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Lews Castle College — celebrating 60 years of Gaelic Education

Publishing is a hard enough business. It’s even harder when the potential audience is quite small. The problem with Gaelic is that the number of native speakers is dwindling and, while there are schools in the Central Belt offering primary education in the language, there aren’t enough new speakers to provide an economic market. It’s an issue that will be discussed at an event in Benbecula next week, the last is a series of talks on Gaelic which have taken place this year.

Catriona Lexy Campbell

Catriona Lexy Campbell

Along with Rosemary Ward from the Gaelic Books Council (Comhairle nan Leabhraichean), the novelist and poet, Catriona Lexy Campbell from Lewis, will explore the challenges and opportunities of writing and publishing in Gaelic. They’ll look at the problems of starting a book, approaching publishers, the publication process and digital developments. Ms Campbell is currently the writer in residence at the Gaelic College, Sabhal Mòr Ostaig, part of the University of the Highlands and Islands (UHI). This year’s talks have tied in with courses offered by the university, which include degrees in Gaelic language and culture.

Based on the theme of Gaelic in modern life, the lectures have recognised Gaelic as an integral part of Scotland’s heritage and national identity. They included a talk by the Head of BBC ALBA, Margaret Mary Murray, who spoke about Gaelic media at an event in Glasgow at the start of the year.

Rosemary Ward Gaelic Books Council

Rosemary Ward
Gaelic Books Council

Ms Campbell says that, through her work with Sabhal Mòr Ostaig UHI, “I have had many opportunities to meet people who are interested in writing in Gaelic and I’m very happy to be taking part in this project and building on that experience. I’m sure it’ll be a great day.”

Rosemary Ward added that the lectures “highlight the contribution the media, education and literature and publishing have made to the revitalisation of Gaelic. I am particularly pleased to be invited to deliver the lecture in Benbecula in front of a ‘home’ audience having, myself, been brought up and educated in South Uist. Comhairle nan Leabhraichean is committed to increasing the number, range and quality of Gaelic publications and our development strategy focuses on supporting Gaelic authors, editors and publishers to produce accessible, new and exciting Gaelic books. The upsurge in digital developments presents challenges and opportunities for us in our efforts to address the demands of readers to have Gaelic literature available in a variety of formats.”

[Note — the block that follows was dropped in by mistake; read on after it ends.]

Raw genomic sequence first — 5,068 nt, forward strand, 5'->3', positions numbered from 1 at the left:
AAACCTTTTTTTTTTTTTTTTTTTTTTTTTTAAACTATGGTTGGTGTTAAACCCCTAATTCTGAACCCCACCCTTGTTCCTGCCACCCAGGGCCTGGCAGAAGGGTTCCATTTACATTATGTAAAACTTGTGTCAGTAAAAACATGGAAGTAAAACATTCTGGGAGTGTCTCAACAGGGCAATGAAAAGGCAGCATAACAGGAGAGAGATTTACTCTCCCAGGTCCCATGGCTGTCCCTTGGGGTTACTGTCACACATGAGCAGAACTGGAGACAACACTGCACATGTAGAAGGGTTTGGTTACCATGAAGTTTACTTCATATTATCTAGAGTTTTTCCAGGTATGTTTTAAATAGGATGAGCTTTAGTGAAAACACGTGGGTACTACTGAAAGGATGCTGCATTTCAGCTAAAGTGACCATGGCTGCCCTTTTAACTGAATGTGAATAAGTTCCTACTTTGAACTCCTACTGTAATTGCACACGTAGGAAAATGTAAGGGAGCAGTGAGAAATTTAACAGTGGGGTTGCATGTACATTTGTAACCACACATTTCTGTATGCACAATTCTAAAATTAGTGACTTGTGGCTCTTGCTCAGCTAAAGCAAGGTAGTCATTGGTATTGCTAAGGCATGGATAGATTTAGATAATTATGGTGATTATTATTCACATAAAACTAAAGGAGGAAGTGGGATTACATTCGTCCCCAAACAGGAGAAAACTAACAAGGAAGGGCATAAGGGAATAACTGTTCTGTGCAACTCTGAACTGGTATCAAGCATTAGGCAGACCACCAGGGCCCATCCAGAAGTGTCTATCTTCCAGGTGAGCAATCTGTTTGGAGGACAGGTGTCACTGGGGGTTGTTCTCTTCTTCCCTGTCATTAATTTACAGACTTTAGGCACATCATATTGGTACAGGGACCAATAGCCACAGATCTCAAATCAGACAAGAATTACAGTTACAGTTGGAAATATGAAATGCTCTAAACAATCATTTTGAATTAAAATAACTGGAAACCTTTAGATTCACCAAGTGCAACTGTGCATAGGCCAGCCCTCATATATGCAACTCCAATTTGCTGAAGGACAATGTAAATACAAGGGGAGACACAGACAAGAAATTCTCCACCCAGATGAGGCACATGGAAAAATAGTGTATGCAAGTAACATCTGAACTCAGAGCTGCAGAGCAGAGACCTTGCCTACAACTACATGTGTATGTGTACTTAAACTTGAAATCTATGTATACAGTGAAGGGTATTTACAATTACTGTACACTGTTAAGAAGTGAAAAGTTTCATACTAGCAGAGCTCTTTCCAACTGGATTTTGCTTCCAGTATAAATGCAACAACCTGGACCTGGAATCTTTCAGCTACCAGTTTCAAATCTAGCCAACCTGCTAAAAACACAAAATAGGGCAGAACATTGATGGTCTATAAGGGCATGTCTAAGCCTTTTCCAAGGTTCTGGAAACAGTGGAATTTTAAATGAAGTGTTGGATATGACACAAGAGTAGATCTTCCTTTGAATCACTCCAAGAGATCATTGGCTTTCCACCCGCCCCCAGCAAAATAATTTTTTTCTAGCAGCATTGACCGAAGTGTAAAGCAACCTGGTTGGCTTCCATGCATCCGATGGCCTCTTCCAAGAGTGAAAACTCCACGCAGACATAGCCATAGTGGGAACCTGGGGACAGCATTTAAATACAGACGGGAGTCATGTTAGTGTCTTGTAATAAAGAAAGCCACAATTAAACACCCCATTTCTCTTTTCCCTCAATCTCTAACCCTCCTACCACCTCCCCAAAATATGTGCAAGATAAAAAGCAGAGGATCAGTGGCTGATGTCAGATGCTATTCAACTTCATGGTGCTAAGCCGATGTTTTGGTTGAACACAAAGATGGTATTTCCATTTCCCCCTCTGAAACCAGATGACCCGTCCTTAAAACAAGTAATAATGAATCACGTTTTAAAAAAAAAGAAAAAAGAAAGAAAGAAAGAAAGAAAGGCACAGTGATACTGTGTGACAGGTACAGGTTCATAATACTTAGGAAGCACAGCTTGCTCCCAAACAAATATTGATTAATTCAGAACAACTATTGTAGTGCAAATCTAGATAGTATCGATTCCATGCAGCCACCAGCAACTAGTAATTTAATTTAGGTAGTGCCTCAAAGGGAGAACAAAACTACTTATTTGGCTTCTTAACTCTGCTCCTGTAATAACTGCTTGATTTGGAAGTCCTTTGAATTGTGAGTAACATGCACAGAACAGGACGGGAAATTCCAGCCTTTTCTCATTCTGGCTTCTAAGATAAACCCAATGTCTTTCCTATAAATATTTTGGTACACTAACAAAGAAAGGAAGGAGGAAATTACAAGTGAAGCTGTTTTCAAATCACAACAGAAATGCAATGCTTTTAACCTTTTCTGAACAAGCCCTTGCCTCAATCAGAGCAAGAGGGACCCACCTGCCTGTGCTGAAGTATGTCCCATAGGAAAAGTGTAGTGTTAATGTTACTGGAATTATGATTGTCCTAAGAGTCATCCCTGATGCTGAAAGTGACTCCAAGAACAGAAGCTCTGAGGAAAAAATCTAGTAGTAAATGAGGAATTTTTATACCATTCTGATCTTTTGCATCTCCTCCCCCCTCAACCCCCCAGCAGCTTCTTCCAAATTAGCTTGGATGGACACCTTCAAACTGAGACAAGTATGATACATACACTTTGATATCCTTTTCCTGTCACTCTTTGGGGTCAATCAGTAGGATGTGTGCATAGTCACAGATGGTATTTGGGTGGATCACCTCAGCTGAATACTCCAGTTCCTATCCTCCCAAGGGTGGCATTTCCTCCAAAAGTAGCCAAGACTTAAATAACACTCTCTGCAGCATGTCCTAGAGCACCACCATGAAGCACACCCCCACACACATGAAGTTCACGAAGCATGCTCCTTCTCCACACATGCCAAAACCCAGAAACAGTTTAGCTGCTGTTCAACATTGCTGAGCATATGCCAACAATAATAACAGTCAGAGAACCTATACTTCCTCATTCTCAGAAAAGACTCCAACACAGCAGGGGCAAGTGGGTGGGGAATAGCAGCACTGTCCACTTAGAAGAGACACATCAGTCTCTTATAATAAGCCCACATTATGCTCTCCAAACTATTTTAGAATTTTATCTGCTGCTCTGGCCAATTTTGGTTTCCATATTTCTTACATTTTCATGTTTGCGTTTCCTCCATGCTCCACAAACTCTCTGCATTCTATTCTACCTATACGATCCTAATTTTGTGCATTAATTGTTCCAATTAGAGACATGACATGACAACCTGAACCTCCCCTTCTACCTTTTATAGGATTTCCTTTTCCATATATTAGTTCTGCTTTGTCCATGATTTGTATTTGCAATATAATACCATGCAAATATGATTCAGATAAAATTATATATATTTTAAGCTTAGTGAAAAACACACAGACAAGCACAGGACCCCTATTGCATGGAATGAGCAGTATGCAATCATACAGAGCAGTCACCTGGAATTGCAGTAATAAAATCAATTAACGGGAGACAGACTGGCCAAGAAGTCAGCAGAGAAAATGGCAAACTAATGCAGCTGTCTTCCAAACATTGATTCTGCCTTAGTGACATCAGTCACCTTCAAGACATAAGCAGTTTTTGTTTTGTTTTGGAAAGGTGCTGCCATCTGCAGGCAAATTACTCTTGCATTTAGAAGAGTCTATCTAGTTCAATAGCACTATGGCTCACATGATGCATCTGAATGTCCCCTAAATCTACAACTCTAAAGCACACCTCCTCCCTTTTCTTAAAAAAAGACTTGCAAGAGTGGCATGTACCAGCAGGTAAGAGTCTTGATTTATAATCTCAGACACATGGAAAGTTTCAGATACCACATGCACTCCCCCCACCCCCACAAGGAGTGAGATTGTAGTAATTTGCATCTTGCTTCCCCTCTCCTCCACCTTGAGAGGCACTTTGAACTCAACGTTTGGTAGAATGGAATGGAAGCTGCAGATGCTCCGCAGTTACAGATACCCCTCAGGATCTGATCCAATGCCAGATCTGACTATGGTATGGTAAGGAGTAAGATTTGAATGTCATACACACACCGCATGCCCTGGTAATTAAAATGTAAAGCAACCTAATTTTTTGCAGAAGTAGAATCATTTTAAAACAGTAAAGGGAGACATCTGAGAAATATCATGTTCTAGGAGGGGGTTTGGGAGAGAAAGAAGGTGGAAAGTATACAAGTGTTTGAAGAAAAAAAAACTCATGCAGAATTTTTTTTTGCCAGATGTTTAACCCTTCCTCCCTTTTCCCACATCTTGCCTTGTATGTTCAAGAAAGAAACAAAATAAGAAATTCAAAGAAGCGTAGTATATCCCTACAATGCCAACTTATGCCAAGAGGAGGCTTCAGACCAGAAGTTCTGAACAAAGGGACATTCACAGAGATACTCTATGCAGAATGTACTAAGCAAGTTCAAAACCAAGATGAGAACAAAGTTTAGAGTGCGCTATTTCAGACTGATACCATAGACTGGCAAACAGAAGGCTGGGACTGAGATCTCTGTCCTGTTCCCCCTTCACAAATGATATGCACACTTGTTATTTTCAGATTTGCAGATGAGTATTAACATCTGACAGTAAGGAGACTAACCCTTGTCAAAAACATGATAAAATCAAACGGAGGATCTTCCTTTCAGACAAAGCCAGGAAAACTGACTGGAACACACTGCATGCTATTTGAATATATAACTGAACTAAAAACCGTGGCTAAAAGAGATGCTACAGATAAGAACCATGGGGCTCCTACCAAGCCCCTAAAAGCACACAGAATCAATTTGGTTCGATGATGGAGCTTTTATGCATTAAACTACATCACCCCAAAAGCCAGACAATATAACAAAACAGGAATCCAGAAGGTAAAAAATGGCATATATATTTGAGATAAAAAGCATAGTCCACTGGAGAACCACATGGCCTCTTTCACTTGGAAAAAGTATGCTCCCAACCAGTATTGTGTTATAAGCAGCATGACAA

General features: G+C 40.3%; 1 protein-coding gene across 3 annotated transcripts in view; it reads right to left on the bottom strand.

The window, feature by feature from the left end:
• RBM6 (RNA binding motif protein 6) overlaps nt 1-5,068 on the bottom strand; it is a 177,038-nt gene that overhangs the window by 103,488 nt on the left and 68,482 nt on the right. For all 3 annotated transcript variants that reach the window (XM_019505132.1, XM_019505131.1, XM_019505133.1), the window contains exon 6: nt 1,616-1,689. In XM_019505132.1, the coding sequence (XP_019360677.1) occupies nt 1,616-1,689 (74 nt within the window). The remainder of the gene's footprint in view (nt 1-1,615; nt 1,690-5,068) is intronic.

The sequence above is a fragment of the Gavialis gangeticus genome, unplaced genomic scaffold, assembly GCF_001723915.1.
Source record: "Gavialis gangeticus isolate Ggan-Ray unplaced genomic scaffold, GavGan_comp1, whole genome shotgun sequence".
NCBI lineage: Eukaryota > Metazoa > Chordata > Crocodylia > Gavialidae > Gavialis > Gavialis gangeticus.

Organised by the University of the Highlands and Islands, the lecture series marked the 60th anniversary of Lews Castle College UHI. This last in the series will take place from 7pm to 9pm on Wednesday 19 June at Sgoil Lionacleit, Benbecula. It will be delivered in Gaelic with simultaneous interpretation into English available through headphones.

A survey of public attitudes to Gaelic suggests that there is public support for the Scottish government’s decision to spend £24m a year on the language. Some 45% thought the sum was about right; 16% said it was too little; but 33% thought it too much. The Scottish Social Attitudes Survey also show support for the use of Gaelic on road signs in areas in which Gaelic is spoken. Indeed, around half of the people surveyed thought the signs should be available throughout Scotland.

Gaelic Road SignsOther findings include many Scots believing that parents should have the right to send their children to a Gaelic school. There was widespread support for the idea of young people being taught in Gaelic, with English as a secondary language. Some 91 per cent agreed when asked if parents in Gaelic-speaking areas should have that right. It fell to 48 per cent in other parts of the country, but still a significant minority. However, that would take considerable investment since under 2,500 children are currently taught in Gaelic schools.

Despite this apparent support for the language and indeed the millions spent on trying to save it, more than half of those surveyed thought the future for Gaelic in Scotland was bleak. At present, it’s spoken by fewer than 60,000 Scots and less than half of those surveyed thought that things would get better over the coming 50 years. However, when asked if learning Gaelic was pointless for people of today, 44 per cent disagreed and only 22 per cent agreed.

The project director, Professor Lindsay Paterson of Edinburgh University, said: “These results from the highly-respected Scottish Social Attitudes Survey show widespread support for Gaelic – probably much more extensively than is often supposed.”

And a Scottish government spokesman described Gaelic language and culture as “an integral part of Scotland’s identity. This research shows the very positive attitudes to Gaelic from across Scotland. The continued increase in demand for Gaelic Medium Education clearly demonstrates that parents are not only recognising the impressive learning benefits that come with a bilingual education, but that we are securing a sustainable and vibrant future for the language in future generations.”